The UN then establishes a cohort of certifiers and verifiers who are trained and trusted to apply the criteria and rules for certification and verification, and for which they can and will be held accountable. These certifiers and verifiers are given cryptographic authorisations that allow them to issue certifications and verifications on behalf of the UN. From there, the UN establishes a new class of NFTs for a generation of RECs (the rules could vary year-to-year, so a REC2022 standard is a likely approach). The registrar issues that specific class of NFTs on a compatible blockchain. Included in the rules for the NFT class is the requirement that all newly minted RECs must be created by producers for projects that are both certified and verified, along with direct evidence of production. That's all the UN as the trusted agency needs to do.
Any sustainable electricity producer can apply to a certifier to get their project approved for REC2022 NFTs. The project is issued with a unique cryptographic identifier by the producer, who manages the hosting and storage of any data assets associated with the production of electricity, including the original project proposal, its certifications and verifications, and any evidence of production (they can host these assets themselves or use a service provider).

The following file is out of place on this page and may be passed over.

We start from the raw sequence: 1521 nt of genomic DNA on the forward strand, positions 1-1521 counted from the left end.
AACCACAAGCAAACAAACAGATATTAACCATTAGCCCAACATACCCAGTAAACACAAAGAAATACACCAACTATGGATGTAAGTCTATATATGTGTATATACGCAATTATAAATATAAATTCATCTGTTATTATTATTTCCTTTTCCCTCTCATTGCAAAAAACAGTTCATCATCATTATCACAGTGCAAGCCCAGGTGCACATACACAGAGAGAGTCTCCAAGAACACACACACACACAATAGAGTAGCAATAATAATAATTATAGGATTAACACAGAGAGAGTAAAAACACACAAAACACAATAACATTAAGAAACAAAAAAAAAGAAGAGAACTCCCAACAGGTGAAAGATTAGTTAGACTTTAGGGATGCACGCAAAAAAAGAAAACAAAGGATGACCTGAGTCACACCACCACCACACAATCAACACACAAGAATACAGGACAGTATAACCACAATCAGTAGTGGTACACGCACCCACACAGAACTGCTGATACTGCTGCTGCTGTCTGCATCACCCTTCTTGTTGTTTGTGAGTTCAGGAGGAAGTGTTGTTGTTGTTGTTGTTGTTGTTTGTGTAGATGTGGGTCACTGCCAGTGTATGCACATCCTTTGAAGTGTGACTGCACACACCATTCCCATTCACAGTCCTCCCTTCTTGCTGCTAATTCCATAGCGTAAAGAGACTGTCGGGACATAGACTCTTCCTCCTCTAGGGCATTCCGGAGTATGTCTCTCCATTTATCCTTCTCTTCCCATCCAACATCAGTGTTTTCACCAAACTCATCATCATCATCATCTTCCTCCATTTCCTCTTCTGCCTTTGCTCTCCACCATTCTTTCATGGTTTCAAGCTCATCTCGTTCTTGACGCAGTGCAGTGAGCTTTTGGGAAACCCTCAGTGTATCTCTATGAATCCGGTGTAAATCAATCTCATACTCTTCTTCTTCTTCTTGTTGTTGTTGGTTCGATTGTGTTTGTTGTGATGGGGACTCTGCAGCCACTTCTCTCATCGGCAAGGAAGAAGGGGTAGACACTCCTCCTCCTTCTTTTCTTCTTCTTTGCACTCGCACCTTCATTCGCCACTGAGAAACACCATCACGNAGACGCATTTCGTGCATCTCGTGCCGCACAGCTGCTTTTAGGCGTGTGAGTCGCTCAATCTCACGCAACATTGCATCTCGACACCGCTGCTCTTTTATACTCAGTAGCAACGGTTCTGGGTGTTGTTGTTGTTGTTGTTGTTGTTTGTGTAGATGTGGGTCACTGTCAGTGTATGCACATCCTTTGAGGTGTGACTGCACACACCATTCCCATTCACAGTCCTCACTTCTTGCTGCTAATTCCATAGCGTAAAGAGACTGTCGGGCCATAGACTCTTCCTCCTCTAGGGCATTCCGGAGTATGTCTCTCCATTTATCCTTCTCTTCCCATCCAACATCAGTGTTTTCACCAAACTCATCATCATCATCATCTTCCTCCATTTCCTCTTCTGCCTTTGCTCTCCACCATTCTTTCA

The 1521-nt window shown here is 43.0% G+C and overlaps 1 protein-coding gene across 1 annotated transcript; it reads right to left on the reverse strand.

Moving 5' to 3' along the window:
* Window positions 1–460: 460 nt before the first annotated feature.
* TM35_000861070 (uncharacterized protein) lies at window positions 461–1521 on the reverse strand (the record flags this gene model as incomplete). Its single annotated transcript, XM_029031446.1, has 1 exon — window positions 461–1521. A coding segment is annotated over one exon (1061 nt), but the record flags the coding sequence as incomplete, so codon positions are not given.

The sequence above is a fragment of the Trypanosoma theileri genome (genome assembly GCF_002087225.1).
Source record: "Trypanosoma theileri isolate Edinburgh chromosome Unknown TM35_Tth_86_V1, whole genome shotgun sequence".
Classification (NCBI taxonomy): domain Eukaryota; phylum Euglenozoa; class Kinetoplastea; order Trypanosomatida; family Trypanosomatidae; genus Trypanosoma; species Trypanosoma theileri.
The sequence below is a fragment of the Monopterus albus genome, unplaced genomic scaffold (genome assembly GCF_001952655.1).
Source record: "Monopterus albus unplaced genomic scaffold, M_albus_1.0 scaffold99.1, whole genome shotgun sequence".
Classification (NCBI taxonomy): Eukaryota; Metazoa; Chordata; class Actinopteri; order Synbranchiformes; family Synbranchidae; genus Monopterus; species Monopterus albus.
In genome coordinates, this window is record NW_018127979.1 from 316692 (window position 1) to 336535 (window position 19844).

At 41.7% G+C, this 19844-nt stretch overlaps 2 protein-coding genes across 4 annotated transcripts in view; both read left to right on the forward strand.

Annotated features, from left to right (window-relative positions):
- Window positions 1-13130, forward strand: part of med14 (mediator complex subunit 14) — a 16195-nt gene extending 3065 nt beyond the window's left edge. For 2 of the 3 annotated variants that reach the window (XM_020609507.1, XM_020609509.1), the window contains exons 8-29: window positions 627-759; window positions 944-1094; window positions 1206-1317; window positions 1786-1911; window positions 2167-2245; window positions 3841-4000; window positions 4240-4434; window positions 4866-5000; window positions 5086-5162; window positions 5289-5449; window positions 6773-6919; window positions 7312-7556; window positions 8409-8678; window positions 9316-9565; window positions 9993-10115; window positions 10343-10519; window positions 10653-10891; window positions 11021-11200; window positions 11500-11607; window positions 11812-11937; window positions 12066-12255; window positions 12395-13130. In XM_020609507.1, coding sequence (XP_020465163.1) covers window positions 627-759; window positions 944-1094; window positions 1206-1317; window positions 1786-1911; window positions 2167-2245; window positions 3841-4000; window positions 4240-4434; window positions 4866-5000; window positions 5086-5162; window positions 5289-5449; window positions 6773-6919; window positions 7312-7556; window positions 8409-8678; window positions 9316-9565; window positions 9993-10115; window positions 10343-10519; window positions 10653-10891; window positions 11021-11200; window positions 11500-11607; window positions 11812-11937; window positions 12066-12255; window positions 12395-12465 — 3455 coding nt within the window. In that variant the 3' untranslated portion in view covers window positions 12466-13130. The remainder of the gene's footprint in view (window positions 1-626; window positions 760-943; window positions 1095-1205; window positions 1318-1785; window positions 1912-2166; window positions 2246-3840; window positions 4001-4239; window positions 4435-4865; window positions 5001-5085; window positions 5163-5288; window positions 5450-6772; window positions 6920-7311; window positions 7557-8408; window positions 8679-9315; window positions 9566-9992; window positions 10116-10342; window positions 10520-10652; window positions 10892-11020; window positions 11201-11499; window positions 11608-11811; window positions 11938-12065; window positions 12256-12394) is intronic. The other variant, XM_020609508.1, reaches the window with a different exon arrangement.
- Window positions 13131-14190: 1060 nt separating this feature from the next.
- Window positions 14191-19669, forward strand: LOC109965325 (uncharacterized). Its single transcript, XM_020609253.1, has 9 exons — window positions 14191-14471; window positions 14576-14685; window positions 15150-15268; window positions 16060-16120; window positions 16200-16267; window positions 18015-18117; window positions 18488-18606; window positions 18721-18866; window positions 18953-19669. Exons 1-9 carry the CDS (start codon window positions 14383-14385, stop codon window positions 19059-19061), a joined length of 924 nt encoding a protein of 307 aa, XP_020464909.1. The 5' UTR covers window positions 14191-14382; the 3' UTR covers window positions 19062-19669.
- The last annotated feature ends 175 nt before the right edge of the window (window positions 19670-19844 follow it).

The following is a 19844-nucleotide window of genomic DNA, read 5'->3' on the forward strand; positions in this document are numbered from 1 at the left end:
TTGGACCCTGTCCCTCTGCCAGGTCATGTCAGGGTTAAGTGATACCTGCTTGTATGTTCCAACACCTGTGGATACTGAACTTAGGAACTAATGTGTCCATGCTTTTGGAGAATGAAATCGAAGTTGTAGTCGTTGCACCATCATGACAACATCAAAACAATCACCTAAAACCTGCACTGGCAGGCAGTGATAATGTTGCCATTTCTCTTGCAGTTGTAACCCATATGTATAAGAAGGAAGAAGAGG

After completing the evaluation for certification, the certifier issues a digital certification credential which attests to their findings, and is cryptographically signed by the UN (thanks to the authorisations already delegated to the certifier). This certification is retained by the producer and published for later use.
Once in production, the electricity producer consistently and reliably issues signed attestations about the amount of electricity produced, according to UN rules. These calims are typically in the form of Verifiable Credentials, which are automatically produced by smat meters on the power generators. These credentials form the foundation of the evidentiary requirement, as defined by the UN.
After a period of time, a verifier performs a site visit to evaluate the actual production relative to the project, as proposed and certified. They evaluate the hardware and software, to determine how these 'agents' have been used to create sustainable electricity, comparing the claim record with the actual capacity of the system on that day, together with opther data-points. This results in the issuance of a verified credential, which is effectively signed by the UN agency –again, under the verifier's delegated authority as a certified UN verification service-provider. We have a second point of reality-check by real humans observing the actual system in use.